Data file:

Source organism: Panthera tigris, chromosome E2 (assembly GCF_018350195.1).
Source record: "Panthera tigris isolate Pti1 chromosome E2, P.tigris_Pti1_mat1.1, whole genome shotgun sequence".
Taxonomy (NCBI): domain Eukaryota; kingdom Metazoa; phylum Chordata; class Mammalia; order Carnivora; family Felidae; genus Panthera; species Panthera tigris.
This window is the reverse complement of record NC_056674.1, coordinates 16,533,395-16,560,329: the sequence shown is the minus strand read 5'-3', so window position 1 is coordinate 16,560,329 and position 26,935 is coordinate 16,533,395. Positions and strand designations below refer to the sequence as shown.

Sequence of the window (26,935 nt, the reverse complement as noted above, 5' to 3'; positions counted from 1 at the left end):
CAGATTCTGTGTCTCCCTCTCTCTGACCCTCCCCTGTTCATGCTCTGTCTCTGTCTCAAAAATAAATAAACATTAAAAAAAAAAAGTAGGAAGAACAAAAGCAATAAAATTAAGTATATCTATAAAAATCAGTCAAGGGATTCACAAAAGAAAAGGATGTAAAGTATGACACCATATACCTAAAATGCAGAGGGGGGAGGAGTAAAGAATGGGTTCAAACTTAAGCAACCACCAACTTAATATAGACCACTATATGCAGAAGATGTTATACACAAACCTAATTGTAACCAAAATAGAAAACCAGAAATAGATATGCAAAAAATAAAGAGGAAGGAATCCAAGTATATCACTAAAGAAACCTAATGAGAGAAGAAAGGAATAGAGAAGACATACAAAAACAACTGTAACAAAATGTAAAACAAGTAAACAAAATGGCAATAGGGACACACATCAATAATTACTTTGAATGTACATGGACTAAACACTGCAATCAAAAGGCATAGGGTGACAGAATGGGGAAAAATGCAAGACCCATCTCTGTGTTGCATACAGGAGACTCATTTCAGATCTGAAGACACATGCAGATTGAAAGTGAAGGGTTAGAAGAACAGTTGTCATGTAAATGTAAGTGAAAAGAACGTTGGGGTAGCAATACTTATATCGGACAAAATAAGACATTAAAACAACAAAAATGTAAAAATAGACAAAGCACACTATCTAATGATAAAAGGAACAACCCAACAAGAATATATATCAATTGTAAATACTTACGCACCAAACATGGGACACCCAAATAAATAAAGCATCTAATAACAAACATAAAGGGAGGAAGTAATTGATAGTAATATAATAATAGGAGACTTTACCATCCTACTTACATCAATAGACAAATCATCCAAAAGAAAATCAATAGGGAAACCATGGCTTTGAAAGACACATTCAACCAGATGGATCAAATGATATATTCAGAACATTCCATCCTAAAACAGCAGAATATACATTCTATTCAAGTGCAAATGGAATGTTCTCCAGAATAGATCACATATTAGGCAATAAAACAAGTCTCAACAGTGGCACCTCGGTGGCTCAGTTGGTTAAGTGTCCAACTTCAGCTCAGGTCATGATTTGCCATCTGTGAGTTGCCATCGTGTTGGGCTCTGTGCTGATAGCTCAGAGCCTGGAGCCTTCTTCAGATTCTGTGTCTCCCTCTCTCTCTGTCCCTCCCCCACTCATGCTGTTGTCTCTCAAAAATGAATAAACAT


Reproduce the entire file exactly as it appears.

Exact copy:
Source organism: Panthera tigris, chromosome E2 (assembly GCF_018350195.1).
Source record: "Panthera tigris isolate Pti1 chromosome E2, P.tigris_Pti1_mat1.1, whole genome shotgun sequence".
Taxonomy (NCBI): domain Eukaryota; kingdom Metazoa; phylum Chordata; class Mammalia; order Carnivora; family Felidae; genus Panthera; species Panthera tigris.
This window is the reverse complement of record NC_056674.1, coordinates 16,533,395-16,560,329: the sequence shown is the minus strand read 5'-3', so window position 1 is coordinate 16,560,329 and position 26,935 is coordinate 16,533,395. Positions and strand designations below refer to the sequence as shown.

Sequence of the window (26,935 nt, the reverse complement as noted above, 5' to 3'; positions counted from 1 at the left end):
CAGATTCTGTGTCTCCCTCTCTCTGACCCTCCCCTGTTCATGCTCTGTCTCTGTCTCAAAAATAAATAAACATTAAAAAAAAAAAGTAGGAAGAACAAAAGCAATAAAATTAAGTATATCTATAAAAATCAGTCAAGGGATTCACAAAAGAAAAGGATGTAAAGTATGACACCATATACCTAAAATGCAGAGGGGGGAGGAGTAAAGAATGGGTTCAAACTTAAGCAACCACCAACTTAATATAGACCACTATATGCAGAAGATGTTATACACAAACCTAATTGTAACCAAAATAGAAAACCAGAAATAGATATGCAAAAAATAAAGAGGAAGGAATCCAAGTATATCACTAAAGAAACCTAATGAGAGAAGAAAGGAATAGAGAAGACATACAAAAACAACTGTAACAAAATGTAAAACAAGTAAACAAAATGGCAATAGGGACACACATCAATAATTACTTTGAATGTACATGGACTAAACACTGCAATCAAAAGGCATAGGGTGACAGAATGGGGAAAAATGCAAGACCCATCTCTGTGTTGCATACAGGAGACTCATTTCAGATCTGAAGACACATGCAGATTGAAAGTGAAGGGTTAGAAGAACAGTTGTCATGTAAATGTAAGTGAAAAGAACGTTGGGGTAGCAATACTTATATCGGACAAAATAAGACATTAAAACAACAAAAATGTAAAAATAGACAAAGCACACTATCTAATGATAAAAGGAACAACCCAACAAGAATATATATCAATTGTAAATACTTACGCACCAAACATGGGACACCCAAATAAATAAAGCATCTAATAACAAACATAAAGGGAGGAAGTAATTGATAGTAATATAATAATAGGAGACTTTACCATCCTACTTACATCAATAGACAAATCATCCAAAAGAAAATCAATAGGGAAACCATGGCTTTGAAAGACACATTCAACCAGATGGATCAAATGATATATTCAGAACATTCCATCCTAAAACAGCAGAATATACATTCTATTCAAGTGCAAATGGAATGTTCTCCAGAATAGATCACATATTAGGCAATAAAACAAGTCTCAACAGTGGCACCTCGGTGGCTCAGTTGGTTAAGTGTCCAACTTCAGCTCAGGTCATGATTTGCCATCTGTGAGTTGCCATCGTGTTGGGCTCTGTGCTGATAGCTCAGAGCCTGGAGCCTTCTTCAGATTCTGTGTCTCCCTCTCTCTCTGTCCCTCCCCCACTCATGCTGTTGTCTCTCAAAAATGAATAAACAT